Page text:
All the same, two episodes makes it hard to get a grasp at what You’re the Worst does best in the humor department: long recurring gags with satisfying payoffs near the end of the season (last year’s “she aight” is a personal favorite). The return of Lindsay and Sam’s (Brandon Mychal Smith) terrible, unforgettable earworm “New phone, who dis?” is a highlight early on, and a potential new catchphrase to be passed through the gang like a phonetic virus rears its head in episode two, but without more episodes it’s hard to tell if the punchlines will be as satisfying as last year. Still, even though this comedic continuity is a standout, and highlights the show’s above-average intelligence, the writing in general remains as stinging and noxiously funny as ever.
Combined with the honest humor, it’s all the little character discoveries that make the show worthwhile, allowing You’re the Worst to become more dynamic and rewarding in the long run than most thirty minute shows. Gretchen’s depression became the focus of the back half of season 2, but it made sense for her character in a way that never felt exploitative for the sake of juicy TV drama. Although no such “issue” has emerged yet in season 3 (nor do I believe You’re the Worst needs to turn into such a touchstone for illnesses and traumas), that’s only because its characters are so emotionally stunted, finding out each new secret about them easily turns into the show’s best hook.
But that sense of fear only bolsters You’re the Worst‘s credibly pessimistic world, and when Jimmy and Gretchen do eventually decide to wear their stains on the outside of their clothes (as Lindsay put it last year), it feels believably hopeful. Not for a happy ending, god no, they’re both still in this thing with one foot out the door, ready to bolt at any moment, but their glacially paced march towards something in the neighborhood of eternal soul mates is what every single cynical piece of fiction needs: a beating, optimistic heart, even a tiny Grinch one that’s buried deep.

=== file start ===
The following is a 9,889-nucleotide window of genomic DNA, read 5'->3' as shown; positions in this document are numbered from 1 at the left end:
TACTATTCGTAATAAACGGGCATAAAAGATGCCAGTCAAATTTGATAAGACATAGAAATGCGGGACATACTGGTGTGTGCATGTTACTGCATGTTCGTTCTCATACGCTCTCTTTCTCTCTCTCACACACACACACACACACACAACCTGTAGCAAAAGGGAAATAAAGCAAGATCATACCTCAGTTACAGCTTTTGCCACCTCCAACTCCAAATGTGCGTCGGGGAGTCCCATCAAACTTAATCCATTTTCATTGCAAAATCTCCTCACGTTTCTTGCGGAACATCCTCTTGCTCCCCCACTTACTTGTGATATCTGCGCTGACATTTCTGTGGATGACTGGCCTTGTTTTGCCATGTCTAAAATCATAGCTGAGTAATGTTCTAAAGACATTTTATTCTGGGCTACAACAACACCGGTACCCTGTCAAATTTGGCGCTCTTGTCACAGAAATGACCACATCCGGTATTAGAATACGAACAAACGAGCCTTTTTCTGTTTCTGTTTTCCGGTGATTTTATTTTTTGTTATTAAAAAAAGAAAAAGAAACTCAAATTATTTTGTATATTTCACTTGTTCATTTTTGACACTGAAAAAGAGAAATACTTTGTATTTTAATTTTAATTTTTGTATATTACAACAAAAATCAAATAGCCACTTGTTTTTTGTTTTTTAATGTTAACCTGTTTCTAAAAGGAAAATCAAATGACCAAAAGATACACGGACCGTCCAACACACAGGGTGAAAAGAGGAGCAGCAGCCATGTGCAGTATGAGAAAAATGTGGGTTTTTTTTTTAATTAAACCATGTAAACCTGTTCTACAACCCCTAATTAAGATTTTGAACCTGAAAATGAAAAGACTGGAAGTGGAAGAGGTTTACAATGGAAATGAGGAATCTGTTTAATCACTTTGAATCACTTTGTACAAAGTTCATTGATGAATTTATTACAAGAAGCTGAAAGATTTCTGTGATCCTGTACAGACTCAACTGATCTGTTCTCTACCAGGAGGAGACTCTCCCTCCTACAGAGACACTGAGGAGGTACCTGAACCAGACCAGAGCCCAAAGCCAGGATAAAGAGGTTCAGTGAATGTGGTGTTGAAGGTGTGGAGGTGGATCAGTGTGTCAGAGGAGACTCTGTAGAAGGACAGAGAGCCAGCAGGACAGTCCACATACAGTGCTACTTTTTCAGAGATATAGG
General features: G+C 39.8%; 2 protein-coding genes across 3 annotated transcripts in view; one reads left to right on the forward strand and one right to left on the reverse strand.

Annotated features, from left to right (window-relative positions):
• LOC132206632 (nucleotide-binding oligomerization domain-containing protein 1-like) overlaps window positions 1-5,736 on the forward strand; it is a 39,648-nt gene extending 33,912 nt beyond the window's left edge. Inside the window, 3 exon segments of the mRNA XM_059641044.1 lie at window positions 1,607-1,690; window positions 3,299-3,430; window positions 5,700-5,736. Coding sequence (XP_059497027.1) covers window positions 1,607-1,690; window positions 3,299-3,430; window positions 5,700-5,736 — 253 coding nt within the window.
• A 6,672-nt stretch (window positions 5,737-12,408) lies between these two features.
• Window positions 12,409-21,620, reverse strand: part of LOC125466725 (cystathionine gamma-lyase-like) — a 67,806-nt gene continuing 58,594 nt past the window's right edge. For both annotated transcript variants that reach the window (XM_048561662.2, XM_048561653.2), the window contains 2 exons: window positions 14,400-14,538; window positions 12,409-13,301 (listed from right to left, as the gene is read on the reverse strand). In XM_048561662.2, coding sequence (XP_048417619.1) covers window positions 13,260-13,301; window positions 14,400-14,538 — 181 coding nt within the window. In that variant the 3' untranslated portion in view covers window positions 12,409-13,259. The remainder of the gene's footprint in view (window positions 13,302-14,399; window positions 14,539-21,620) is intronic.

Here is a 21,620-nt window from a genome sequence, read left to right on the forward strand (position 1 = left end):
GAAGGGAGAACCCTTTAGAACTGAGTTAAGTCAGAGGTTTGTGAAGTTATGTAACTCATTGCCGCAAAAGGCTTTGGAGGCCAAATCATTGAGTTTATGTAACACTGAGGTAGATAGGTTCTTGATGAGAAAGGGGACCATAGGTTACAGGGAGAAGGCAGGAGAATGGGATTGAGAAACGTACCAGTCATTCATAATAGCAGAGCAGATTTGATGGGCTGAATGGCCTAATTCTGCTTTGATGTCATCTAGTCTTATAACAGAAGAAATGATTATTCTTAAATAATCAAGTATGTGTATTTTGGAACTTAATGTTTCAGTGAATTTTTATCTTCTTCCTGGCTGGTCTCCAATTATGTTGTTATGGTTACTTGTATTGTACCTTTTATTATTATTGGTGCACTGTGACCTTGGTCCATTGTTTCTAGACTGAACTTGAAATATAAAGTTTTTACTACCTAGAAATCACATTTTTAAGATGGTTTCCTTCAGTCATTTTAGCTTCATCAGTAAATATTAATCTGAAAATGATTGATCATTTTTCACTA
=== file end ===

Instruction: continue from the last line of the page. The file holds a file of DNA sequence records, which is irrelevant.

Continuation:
With that heart fueled by lightning-in-a-bottle chemistry between Geere and Cash – the former somehow able to pull off ‘endearing asshole’ like no one else, the latter just a plain lovely treasure – You’re the Worst doesn’t only feel peerless, it feels special. It’s honest to its equally dead-inside characters, but also to the fleetingly deep and erratic emotions they come across when sorting their messy lives out. Gretchen and Jimmy, at their most relatable, are simply people who feel deeply and strongly, but lack a capacity to externalize that in clear, meaningful ways.
Because of this, payoffs come slow, and there isn’t much in these first two episodes that screams at the audacious inventiveness of entries like last year’s “LCD Soundsystem,” which was weirdly bold one moment, and then candidly, brutally devastating by the final shot. Will season 3 have such moments? It’s impossible to say, but the sheer fact that the show – a “comedy” still, according to generalizations on the internet – has been able to pull off such dark tangents in the past is reason enough to be patient.
You're the Worst relishes in its anti-rom-com humor, intelligently handles a few dead-serious themes, and does it all without shortchanging one of the most endearing and dynamic couples on TV.